Colombia: Cemex has received a subpoena from the US Securities and Exchange Commission (SEC) seeking information to determine whether there have been any violations of the US Foreign Corrupt Practices Act (FCPA) in relation to a new cement plant being built by Cemex Colombia at Maceo in Antioquia.
In late September 2016 Cemex fired several senior staff members in relation to the Maceo project and its subsidiary’s chief executive resigned. This followed at internal audit and investigation into payments worth around US$20.5m made to a non-governmental third party in connection with the acquisition of the land, mining rights, and benefits of the tax free zone for the project. Cemex referred the situation to the Colombian Attorney General at the same time. The group has also confirmed that it maintains an anti-bribery policy applicable to all of its employees and subsidiaries.s
Construction firm DMCI Holdings announced plans this week to enter the Philippine cement market. The company intends to build one cement plant on Semirara and three cement grinding plants elsewhere – at Batangas, Iloilo and Zamboanga – to give it a national presence. DMCI’s managing director Victor Limlingan admitted to local press that his company was taking a gamble on spending US$368m in this way.
It has staked its money on the Duterte Infrastructure Plan, a scheme from the new administration that was elected in June 2016 to target US$165bn (!) towards infrastructure spending until the early 2020s. Even if a portion of this money makes it from political hyperbole to the diggers then it is likely to mean a sustained construction boom for an economy that is already growing at around 6%/yr. DCMI’s excitement was almost palpable in mid-November 2016 when it put out a press release calling for potential partners to help it benefit from the rush when it comes. Although the company did add that all the discussions were at the exploratory stage at this time because it was still awaiting bidding documents.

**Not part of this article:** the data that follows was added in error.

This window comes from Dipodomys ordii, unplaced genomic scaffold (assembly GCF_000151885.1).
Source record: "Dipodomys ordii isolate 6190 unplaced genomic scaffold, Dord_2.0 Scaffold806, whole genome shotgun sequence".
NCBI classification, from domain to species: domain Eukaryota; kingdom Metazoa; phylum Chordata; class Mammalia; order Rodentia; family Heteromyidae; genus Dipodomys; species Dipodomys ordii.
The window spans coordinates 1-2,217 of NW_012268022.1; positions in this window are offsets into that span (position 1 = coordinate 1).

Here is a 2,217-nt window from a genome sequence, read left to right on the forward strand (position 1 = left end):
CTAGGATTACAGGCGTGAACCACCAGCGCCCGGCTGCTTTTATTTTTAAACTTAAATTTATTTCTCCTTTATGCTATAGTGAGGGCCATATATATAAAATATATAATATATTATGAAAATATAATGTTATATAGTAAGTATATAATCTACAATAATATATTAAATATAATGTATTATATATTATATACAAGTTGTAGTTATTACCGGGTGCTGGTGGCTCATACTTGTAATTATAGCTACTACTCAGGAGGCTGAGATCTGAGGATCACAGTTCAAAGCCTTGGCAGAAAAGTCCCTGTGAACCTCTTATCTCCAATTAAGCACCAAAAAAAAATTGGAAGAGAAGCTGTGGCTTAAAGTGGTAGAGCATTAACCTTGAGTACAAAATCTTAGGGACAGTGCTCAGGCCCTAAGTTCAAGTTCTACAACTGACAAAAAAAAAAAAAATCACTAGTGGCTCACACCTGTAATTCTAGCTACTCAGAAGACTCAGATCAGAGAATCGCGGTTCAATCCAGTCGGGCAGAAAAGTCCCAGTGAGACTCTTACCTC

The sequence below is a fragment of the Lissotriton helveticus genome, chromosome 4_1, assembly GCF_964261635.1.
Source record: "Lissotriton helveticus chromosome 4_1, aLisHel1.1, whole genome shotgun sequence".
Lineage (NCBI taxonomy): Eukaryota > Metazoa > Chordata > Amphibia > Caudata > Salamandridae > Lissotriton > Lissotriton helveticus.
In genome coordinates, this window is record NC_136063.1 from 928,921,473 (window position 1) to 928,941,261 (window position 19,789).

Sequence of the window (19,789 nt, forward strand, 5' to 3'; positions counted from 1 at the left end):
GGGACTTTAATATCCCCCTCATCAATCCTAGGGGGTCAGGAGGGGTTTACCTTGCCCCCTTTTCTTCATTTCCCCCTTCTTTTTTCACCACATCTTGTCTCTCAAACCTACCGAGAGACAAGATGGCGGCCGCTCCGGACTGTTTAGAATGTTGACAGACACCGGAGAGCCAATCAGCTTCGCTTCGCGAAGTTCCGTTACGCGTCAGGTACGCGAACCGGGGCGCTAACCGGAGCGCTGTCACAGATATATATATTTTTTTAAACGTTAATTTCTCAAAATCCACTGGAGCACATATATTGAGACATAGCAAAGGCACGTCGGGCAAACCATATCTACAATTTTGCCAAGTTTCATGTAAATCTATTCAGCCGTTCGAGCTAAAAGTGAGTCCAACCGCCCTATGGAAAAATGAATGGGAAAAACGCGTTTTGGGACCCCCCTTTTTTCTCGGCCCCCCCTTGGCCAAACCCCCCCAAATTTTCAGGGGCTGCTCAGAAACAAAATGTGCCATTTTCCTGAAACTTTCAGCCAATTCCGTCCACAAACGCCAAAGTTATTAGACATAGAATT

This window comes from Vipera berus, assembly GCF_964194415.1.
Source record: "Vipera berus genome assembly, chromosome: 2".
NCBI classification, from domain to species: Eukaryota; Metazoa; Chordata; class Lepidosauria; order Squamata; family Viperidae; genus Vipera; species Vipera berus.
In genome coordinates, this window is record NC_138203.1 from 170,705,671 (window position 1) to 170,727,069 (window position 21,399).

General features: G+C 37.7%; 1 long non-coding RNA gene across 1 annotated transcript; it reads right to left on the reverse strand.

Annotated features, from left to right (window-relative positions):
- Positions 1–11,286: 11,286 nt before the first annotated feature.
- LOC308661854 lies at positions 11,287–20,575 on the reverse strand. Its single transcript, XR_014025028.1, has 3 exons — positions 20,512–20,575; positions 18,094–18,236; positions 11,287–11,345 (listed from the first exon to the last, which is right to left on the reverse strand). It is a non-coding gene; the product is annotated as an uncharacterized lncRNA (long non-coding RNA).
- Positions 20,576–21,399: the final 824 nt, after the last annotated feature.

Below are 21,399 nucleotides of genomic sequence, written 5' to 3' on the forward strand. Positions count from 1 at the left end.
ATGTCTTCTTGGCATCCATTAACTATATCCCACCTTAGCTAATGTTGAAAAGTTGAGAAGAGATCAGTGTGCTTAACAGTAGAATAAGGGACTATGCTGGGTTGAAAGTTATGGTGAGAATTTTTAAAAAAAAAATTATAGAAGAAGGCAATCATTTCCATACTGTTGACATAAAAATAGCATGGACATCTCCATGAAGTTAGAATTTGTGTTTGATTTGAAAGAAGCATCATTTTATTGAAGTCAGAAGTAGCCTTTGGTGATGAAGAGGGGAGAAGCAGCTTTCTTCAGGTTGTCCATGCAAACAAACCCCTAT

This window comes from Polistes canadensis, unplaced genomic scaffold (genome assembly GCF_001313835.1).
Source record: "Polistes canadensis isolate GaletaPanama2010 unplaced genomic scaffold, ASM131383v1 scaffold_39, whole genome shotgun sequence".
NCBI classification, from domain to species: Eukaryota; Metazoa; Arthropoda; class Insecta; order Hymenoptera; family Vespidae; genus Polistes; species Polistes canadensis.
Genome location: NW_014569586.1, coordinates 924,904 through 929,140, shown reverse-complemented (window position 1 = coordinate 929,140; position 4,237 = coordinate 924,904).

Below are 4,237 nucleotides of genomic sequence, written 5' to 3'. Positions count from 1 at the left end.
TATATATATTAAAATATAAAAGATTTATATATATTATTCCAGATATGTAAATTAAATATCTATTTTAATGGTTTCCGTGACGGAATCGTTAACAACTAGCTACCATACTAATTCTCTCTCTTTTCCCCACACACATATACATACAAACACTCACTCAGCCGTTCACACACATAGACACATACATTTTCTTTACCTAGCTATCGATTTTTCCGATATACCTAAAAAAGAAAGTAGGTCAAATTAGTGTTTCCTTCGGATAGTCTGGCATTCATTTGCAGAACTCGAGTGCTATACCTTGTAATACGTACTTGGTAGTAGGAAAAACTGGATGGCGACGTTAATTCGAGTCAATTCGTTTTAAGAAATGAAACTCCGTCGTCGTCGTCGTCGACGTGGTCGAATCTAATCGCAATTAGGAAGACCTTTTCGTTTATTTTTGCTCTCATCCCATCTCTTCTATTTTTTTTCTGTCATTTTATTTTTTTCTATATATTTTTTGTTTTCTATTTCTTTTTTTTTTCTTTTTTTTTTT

DMCI’s project joins six plants in various stages of planning and construction from San Miguel, Northern Cement, Eagle Cement and LafargeHolcim. In addition four existing plants are carrying out upgrades to increase their production capacity. Clearly, things are looking up for the local cement industry. DMCI follows San Miguel which announced that it was going to spend US$1bn on building five cement plants around the country in mid-2015.
In line with this kind of investment the Cement Manufacturers Association of the Philippines (CEMAP) said that cement sales had risen by 10.1% year-on-year to 20.1Mt in the first three quarters of 2016. This follows annual sales growth of 8.7% to 21.3Mt in 2014 and of 14.3% to 24Mt in 2015. CEMAP’s data for 2015 also shows that local demand overtook the country’s kiln capacity in 2014. Subsequently imports peaked to 314,000t in 2014, the highest level since 2002.